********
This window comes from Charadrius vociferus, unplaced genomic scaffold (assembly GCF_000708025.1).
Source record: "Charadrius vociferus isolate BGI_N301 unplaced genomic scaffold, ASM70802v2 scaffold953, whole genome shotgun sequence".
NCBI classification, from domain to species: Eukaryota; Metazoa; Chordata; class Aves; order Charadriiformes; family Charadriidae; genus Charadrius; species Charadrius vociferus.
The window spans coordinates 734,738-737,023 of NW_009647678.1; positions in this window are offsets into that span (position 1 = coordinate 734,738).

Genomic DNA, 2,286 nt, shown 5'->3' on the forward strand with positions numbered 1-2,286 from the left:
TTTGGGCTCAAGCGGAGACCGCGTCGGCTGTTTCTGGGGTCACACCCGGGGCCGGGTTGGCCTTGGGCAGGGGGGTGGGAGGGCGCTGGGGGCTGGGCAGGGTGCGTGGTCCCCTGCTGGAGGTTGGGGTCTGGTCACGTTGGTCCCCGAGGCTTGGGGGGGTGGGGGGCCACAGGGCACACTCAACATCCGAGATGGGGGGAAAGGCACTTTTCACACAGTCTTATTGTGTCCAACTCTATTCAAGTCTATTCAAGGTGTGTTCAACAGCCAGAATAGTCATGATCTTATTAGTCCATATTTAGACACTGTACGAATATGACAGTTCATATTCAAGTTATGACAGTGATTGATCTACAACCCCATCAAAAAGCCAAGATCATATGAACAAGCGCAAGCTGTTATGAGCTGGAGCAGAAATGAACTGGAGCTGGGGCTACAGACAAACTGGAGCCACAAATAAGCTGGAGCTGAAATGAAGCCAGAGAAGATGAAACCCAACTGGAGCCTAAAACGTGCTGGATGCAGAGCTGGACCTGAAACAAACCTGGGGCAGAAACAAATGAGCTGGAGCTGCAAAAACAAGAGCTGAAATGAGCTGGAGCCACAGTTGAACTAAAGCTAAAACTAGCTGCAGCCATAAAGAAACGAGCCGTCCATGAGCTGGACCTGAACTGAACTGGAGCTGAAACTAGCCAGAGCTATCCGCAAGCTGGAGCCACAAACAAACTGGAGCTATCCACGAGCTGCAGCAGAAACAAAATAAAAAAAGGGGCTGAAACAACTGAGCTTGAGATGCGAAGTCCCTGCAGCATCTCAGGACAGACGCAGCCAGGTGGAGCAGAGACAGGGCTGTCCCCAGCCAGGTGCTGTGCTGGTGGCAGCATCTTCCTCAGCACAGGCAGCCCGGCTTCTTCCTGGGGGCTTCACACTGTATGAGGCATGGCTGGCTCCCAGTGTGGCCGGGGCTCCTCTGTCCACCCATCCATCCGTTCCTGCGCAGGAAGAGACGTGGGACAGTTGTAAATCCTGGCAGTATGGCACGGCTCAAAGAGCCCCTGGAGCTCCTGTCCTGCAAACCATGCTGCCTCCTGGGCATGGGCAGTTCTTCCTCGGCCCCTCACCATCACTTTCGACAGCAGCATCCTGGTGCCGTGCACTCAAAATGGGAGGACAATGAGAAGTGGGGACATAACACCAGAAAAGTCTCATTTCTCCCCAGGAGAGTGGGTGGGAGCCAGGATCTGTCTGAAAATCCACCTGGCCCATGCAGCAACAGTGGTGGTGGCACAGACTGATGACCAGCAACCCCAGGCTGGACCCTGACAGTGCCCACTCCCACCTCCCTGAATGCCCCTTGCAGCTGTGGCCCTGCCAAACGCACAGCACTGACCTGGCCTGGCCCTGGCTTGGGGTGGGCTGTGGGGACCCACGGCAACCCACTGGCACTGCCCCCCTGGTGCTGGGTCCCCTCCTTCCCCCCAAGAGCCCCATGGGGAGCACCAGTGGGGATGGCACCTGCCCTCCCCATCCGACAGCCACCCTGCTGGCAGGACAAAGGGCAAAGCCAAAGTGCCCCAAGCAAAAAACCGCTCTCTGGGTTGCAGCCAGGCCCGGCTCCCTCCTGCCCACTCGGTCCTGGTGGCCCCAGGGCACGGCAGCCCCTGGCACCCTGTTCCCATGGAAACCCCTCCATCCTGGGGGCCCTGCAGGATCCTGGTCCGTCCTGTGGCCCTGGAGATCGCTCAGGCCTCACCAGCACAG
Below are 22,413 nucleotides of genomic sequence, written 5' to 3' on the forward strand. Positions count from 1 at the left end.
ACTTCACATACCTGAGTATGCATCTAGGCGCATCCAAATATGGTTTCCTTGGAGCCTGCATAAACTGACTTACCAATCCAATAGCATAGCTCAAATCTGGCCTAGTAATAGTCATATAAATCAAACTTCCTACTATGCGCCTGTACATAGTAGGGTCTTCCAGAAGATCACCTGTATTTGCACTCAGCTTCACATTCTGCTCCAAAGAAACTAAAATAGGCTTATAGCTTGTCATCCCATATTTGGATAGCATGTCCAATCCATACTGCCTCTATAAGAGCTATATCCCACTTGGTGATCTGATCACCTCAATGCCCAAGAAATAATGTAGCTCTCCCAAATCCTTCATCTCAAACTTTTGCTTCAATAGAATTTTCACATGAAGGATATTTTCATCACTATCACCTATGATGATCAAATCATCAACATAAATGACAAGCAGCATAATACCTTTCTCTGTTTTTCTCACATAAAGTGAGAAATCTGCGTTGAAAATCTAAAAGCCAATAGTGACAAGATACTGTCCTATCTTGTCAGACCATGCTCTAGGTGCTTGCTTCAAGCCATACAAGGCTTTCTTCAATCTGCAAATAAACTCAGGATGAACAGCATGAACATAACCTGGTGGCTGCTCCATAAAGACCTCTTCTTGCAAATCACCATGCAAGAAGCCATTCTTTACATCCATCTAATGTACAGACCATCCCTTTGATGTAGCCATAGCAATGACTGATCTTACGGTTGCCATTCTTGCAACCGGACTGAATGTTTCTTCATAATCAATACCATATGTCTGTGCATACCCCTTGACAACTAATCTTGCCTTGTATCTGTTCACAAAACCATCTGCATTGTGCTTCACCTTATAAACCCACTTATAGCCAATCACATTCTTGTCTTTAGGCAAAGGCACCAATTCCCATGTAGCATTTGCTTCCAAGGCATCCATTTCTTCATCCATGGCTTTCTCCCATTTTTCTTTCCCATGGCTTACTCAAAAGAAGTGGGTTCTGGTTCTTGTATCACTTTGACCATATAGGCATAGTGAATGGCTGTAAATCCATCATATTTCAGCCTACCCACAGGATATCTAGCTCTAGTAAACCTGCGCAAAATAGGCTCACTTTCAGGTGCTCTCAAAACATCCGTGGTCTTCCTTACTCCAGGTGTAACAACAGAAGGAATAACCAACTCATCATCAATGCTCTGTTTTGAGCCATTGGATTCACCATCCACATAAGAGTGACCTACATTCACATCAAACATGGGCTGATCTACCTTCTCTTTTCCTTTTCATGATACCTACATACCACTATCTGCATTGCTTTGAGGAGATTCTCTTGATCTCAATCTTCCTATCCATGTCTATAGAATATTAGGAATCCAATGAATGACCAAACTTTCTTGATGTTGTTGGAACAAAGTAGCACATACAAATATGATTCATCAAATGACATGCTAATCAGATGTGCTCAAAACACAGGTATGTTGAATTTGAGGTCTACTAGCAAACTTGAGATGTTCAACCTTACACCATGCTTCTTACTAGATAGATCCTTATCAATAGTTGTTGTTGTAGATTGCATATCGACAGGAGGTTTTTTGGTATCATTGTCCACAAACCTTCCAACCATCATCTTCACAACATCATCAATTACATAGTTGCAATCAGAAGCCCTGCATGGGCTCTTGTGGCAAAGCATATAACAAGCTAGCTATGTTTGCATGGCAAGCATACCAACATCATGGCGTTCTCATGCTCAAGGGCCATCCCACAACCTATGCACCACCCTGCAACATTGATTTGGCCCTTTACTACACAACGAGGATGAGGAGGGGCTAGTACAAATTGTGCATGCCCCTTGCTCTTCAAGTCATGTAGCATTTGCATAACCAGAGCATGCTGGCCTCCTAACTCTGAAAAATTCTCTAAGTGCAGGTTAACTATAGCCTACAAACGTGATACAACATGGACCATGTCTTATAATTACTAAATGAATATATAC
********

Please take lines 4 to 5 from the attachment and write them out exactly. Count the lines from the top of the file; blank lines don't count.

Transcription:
The window spans coordinates 734,738-737,023 of NW_009647678.1; positions in this window are offsets into that span (position 1 = coordinate 734,738).

Genomic DNA, 2,286 nt, shown 5'->3' on the forward strand with positions numbered 1-2,286 from the left: